Q: What’s wrong with cloud computing? A: Quickbooks Online

This is not a worst-case scenario. This time it’s merely annoying. But if it happens at a critical point, it could be bad.

A few months ago, I switched my small publishing company’s books to Quickbooks Online, Intuit’s new in-the-cloud service that let’s you access your company books from anywhere.

At that point, the answer in my headline above addressed the opposite question: What’s good about cloud computing? QBO would allow more versatility and freedom. I’d have access when something came up while I’m traveling; my part-time bookkeeper would be able to make entries as needed from home if it worked out better; a CPA could have access from her own office.

And all of that is true. It is convenient. It is quick most of the time. And I actually have more confidence in Intuit’s security than in my own LAN. QBO added functionality that I expect from any database software but that was lacking in our old AccountEdge system, namely searching and quick access to data across multiple fields.

But the decision to shift into the cloud comes with that nagging question. What if I don’t have access to the Internet, or worse, if Intuit screws up and goes down.
Here’s the answer, so far, to the latter part of that worry.


That’s it. That’s all I get. This online sticky note that says they’re working on it. Call the 800 number, and you get to listen to a scratchy recording that says the same thing. Sorry, we’re working on it. Check back in an hour.
I first came across that note about eight hours ago, and now I need to write checks for my business to not crash right now.

Time to go attempt legible handwriting.


About Scott Hunter

Editor of The Star newspaper in Grand Coulee, observer of life, history, patterns in things that matter.
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3 Responses to Q: What’s wrong with cloud computing? A: Quickbooks Online

  1. Scott Hunter says:

    Here’s an update.
    Intuit now says: “We’re really sorry that you can’t access QuickBooks Online. Intuit is working to restore full service to a number of websites that became unavailable at about 7 p.m. Tuesday, Pacific time.”
    And they’re still working on it, investigating the cause, etc.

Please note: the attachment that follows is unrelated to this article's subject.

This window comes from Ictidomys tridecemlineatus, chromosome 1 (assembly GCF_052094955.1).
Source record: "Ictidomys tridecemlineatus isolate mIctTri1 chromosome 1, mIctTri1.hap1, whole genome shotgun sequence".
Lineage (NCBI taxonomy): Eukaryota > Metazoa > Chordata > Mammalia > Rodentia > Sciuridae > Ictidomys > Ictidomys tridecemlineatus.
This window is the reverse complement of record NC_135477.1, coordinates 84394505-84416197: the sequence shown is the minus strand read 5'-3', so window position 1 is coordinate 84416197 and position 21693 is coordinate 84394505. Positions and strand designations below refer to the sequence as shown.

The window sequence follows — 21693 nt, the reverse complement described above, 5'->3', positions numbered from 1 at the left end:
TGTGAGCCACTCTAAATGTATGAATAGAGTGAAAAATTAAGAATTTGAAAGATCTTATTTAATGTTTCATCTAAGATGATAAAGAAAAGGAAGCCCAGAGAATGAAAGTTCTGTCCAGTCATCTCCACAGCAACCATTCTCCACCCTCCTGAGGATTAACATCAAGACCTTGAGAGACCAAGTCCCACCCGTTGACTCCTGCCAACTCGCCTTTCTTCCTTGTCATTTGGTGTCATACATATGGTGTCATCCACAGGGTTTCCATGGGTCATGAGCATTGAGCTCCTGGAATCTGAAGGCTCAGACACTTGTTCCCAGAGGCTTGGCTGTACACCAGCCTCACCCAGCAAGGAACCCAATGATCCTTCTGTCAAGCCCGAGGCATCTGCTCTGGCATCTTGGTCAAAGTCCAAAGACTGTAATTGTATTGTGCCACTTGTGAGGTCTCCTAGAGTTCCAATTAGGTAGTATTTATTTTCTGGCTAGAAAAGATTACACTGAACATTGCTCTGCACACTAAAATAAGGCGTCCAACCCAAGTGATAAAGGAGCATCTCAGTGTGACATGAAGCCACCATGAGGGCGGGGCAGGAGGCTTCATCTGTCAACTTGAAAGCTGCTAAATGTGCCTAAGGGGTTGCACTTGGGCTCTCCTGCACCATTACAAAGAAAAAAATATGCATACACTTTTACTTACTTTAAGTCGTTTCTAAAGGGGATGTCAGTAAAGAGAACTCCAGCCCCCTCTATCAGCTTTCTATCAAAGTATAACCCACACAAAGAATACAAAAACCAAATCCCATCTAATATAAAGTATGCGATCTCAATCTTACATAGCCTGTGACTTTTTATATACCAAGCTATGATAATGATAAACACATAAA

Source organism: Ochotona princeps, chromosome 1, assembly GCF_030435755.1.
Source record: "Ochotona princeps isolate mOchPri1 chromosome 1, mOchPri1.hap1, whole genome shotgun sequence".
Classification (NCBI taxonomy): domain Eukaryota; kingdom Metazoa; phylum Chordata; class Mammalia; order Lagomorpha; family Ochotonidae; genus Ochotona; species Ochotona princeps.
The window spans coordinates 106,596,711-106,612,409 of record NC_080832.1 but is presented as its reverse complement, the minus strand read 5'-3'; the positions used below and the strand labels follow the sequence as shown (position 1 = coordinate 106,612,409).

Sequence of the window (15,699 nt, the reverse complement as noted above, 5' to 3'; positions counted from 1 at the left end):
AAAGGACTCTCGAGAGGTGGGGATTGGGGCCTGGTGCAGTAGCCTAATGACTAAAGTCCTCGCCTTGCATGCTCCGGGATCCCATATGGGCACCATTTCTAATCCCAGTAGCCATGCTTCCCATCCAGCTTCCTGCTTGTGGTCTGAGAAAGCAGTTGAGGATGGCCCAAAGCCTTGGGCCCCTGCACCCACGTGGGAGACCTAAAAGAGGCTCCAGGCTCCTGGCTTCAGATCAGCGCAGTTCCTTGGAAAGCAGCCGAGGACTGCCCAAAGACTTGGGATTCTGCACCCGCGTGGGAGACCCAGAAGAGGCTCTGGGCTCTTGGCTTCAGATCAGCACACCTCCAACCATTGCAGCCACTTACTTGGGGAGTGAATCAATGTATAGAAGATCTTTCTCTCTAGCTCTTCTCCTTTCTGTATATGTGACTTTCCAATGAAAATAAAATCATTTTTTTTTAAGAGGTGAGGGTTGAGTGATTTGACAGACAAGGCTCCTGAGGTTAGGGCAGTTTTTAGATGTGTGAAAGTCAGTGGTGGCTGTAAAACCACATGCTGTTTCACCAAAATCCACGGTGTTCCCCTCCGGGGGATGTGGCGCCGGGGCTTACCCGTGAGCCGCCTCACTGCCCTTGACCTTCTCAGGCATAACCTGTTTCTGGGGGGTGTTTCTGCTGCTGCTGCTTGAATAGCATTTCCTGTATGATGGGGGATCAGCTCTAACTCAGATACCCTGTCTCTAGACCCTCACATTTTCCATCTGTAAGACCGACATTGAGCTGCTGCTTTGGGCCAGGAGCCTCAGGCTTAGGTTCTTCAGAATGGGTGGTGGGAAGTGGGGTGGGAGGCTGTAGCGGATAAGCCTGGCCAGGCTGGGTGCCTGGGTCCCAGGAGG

Meanwhile, my two-days-a-week bookkeeper had to go home, and work that really needed to get done can’t be.

  2. Anonymous says:

    QBO is back up, but their Payroll Online function is still down. I think there will be hell to pay for this.

  3. Anonymous says:

    As an expert in ERP/CRM solutions for small to mid-sized businesses, I believe that for a very small business such as yours (the only kind of business which should be running any version of QuickBooks) a hosted, or “cloud” option is still your best bet. What is the alternative? Running it on a single PC? If your monitor had died, you’d be having the same issue right now, only without the message from Intuit.
    The majority of QB users I have dealt with never truly back up their data. They back it up to the same hard drive on which they use the live program, or, at best, they burn it to CD or a USB drive, but store that drive in the same location as their PC.
    What happens if their hard drive fails, or if their business/home burns down? Their data is lost. All of it…forever. This fact, alone, justifies using a hosted solution, which takes care of your off-site backups for you.
    If you are already in a true client/server environment with your QB database residing on a server, with several users accessing the database from their PCs, and you have a true disaster recovery program in place, your businesses is too big for QuickBooks. The software is nothing more than a glorified check register. It is not the least bit compliant with best accounting practices, even allowing users to change transactions after they have posted to the GL!
    It sounds like you’re a long way from needing a “real” accounting program. Until you do, I highly recommend you stick with the hosted solution.
    Lastly, to address Star’s comment, there will not be “hell to pay” for any of Intuit’s functionality going down. In order for Intuit to suffer, you would have to take your business elsewhere. To get a real accounting/ERP program, you’re going to spend in the neighborhood of $10K for a single user, including installation, but not including training, configuration, etc. If you’re ready to spend that, look me up on FB and send me a message. I’ll get you in touch with a local rep for SAP’s Business One, the fastest growing business software for the small to mid-sized enterprise in history. I wish you all the very best of luck in dealing with the myriad problems you will face with QB until you decide to invest in a real software solution for your business.

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